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tag : Chief Financial Officer (CFO), Chief Risk Officer (CRO), Conditional VaR, Expected Shortfall, Market Risk, P&L, Risk Management Policy, Volatility

by : Nitin Gupta

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First, the bad news – Value at Risk (VaR) of a position / portfolio just gives the maximum loss you can have, with a certain confidence. But it doesn’t tell you what your position / portfolio could lose beyond that confidence. If you are the one managing risks in your organization using the VaR framework, chances are you would already know this. So the real question is, is there and extension of Commodity Risk Management beyond VaR that solves this problem? Expected Shortfall (ES) is part of the answer to this question. Let us take a look at the Issues with using only VaR and how Expected Shortfall can help us overcome those issues to a certain extent.

Let’s start by putting some numbers around this problem. Consider a simple, 1 commodity portfolio below:

The portfolio is currently worth $ 250 mn with a M2M P&L of $ 4.1 mn. However, the VaR, which is calculated for 1-day Holding period and 95 percentile confidence level, is greater than M2M P&L, and is $ 4.5 mn. This means that on 19 out of 20 days the position is not expected to have a M2M Loss exceeding $ 4.5 mn (which is fairly bad by itself, since it can easily wipe out the entire M2M P&L !). But on 1 out of 20 days (on an average) this M2M loss will exceed that figure. But, to what extent can this loss be above $ 4.5 mn? This is a question that VaR does not answer. On that 1 very bad day, the loss could be anything above $4.5 mn.

Now, while it is comforting (and in compliance with regulations for a lot of industries) to know what portfolio’s worst loss could be on 19 out of 20 days (on an average), it is severely discomforting to NOT know how much could the portfolio lose on that 1 very bad day ! Could it be $ 5mn, or 10, or 50? It makes a huge difference, right?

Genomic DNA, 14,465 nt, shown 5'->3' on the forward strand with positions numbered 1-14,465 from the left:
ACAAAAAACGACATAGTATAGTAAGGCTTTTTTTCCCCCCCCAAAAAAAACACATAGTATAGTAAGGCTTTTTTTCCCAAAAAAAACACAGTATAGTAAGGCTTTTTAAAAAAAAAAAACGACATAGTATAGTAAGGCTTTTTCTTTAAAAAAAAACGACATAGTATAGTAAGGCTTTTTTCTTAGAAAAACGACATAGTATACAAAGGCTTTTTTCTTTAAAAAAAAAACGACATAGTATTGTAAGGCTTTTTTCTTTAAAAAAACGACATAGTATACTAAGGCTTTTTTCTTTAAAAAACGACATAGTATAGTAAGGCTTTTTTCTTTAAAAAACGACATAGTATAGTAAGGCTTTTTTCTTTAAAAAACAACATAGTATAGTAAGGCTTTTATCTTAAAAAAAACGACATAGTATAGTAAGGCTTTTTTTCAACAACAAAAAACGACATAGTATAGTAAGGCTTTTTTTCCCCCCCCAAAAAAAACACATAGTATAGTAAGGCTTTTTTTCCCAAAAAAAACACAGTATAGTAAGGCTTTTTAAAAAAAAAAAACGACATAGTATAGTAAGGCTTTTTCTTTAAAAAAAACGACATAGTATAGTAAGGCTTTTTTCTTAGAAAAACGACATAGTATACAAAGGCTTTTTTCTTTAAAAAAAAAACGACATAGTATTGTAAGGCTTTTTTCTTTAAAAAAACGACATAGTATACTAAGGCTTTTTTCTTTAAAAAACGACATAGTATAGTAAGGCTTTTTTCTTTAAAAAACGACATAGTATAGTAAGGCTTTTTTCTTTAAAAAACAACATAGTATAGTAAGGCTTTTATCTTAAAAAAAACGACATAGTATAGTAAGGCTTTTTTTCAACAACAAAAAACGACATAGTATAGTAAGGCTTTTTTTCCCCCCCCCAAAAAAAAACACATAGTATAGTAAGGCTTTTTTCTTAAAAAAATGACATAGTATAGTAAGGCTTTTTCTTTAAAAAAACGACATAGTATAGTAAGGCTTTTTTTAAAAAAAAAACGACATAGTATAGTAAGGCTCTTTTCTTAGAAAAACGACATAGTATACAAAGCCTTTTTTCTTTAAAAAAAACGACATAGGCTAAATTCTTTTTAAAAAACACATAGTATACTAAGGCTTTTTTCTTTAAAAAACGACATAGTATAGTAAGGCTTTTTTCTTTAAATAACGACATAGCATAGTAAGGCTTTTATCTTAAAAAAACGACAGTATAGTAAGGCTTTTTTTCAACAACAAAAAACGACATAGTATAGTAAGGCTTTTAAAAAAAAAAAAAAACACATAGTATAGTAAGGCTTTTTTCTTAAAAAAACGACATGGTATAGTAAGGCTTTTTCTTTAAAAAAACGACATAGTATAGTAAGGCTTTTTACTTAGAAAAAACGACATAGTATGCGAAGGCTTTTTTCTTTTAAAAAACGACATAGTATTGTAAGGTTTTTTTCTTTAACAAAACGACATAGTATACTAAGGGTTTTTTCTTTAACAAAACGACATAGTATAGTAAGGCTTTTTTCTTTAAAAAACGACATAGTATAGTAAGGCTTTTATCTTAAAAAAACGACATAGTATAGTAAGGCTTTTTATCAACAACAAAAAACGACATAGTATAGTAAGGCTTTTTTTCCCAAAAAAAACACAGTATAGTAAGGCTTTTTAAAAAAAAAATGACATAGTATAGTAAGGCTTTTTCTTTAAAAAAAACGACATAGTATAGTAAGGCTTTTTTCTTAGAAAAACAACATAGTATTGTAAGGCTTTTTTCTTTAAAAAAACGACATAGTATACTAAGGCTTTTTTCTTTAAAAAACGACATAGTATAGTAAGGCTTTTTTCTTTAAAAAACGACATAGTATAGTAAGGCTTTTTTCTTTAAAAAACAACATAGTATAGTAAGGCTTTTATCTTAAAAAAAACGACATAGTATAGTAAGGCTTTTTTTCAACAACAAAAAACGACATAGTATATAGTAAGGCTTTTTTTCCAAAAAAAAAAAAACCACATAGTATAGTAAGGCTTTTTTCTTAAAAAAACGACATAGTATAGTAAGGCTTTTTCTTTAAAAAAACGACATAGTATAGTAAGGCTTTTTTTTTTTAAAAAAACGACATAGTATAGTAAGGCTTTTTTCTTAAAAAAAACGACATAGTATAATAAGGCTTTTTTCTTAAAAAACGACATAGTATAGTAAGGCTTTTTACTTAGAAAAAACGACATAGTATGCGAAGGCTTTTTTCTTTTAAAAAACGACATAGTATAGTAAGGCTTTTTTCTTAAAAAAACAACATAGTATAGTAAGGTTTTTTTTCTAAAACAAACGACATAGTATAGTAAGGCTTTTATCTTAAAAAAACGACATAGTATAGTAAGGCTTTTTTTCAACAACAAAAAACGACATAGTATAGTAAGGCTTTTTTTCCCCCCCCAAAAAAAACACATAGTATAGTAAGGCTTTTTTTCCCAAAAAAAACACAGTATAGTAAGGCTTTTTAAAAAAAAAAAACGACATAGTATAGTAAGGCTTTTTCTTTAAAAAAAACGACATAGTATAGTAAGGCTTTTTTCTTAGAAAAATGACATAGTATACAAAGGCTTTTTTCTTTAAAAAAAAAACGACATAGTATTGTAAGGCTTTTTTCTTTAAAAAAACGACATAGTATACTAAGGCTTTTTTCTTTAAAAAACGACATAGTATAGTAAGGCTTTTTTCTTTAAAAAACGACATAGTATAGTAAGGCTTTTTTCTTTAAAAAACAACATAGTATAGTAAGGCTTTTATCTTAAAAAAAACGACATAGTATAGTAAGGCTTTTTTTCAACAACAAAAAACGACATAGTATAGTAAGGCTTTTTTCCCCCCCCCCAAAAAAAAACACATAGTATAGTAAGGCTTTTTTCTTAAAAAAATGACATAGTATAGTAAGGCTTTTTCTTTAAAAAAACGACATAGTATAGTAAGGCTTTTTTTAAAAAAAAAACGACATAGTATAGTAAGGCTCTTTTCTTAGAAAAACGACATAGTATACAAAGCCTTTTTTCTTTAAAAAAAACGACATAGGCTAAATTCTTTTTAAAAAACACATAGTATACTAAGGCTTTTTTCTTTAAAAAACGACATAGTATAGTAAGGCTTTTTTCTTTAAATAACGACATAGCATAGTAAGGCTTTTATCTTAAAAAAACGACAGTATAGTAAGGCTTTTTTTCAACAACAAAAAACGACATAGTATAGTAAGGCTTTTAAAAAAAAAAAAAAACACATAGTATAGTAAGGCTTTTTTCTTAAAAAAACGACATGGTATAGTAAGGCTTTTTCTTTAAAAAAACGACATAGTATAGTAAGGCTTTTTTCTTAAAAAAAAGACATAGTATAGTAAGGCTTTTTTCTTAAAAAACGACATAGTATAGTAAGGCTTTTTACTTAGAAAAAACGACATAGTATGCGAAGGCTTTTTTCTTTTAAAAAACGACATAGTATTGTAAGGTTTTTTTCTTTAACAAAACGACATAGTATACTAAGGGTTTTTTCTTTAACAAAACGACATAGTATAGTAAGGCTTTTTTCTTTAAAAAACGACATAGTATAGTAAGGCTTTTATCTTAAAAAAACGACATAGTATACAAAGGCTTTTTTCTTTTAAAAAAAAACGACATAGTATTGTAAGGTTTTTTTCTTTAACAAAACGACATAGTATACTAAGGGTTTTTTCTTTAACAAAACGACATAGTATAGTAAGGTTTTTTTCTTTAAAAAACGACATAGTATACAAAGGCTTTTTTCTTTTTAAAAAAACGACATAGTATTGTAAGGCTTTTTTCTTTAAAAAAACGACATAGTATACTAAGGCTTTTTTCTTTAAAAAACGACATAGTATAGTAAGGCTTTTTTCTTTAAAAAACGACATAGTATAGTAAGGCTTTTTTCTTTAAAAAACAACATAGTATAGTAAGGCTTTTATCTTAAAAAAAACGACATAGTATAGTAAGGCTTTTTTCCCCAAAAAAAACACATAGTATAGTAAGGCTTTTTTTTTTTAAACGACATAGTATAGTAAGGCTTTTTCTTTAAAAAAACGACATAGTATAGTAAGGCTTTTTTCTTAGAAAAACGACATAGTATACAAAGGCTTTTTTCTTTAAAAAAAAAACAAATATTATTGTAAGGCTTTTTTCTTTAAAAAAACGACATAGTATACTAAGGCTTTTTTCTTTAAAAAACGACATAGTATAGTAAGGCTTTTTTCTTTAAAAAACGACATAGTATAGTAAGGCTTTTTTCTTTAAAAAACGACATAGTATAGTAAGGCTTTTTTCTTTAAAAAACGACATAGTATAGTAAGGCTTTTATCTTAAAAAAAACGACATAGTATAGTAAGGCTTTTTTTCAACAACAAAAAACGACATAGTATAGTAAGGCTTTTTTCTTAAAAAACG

And now for some good news, this is where Expected Shortfall (ES) comes to our rescue. ES, also sometimes known as Conditional VaR or Expected Tail loss, tells us how big the number could be on that 1 very bad day. To represent it mathematically,

where,

X is the random variable of loss and

α is the confidence percentile, 0<α<1, (α=0.05 in our case, since we are using 95^{th} percentile for VaR)

The above equation is just a complicated way of saying that ES for a position at any confidence level is an expected to be greater than or equal to the VaR for that position at that confidence level !

And here is how the ES is calculated:

This equation too, is just a complicated way of saying that ES is an average of VaRs, between 0 and α confidence levels !

With this knowledge, let’s look at the same table again:

Now, with this new knowledge it is easier for any Risk Manager to commit about the loss on that 1 very bad day, which is $ 7.8 mn. It might be less or more for the organization, depending upon several factors including risk appetite, but this knowledge surely *extends* our comfort to an area where VaR doesn’t reach.

There are still a lot of questions left unanswered though, like:

- How can I be sure that the worst case loss (under any circumstance), will not exceed ES?
- How do I determine whether the ES amount is less or more for my organization?
- How does knowledge of ES impact my Risk Policy?

These and many other such questions will be dealt with in our future posts. So keep coming back !

If you’d like to have a more detailed view of Expected Shortfall and its usage, you might want to read our whitepaper on “Back-testing Expected Shortfall”.

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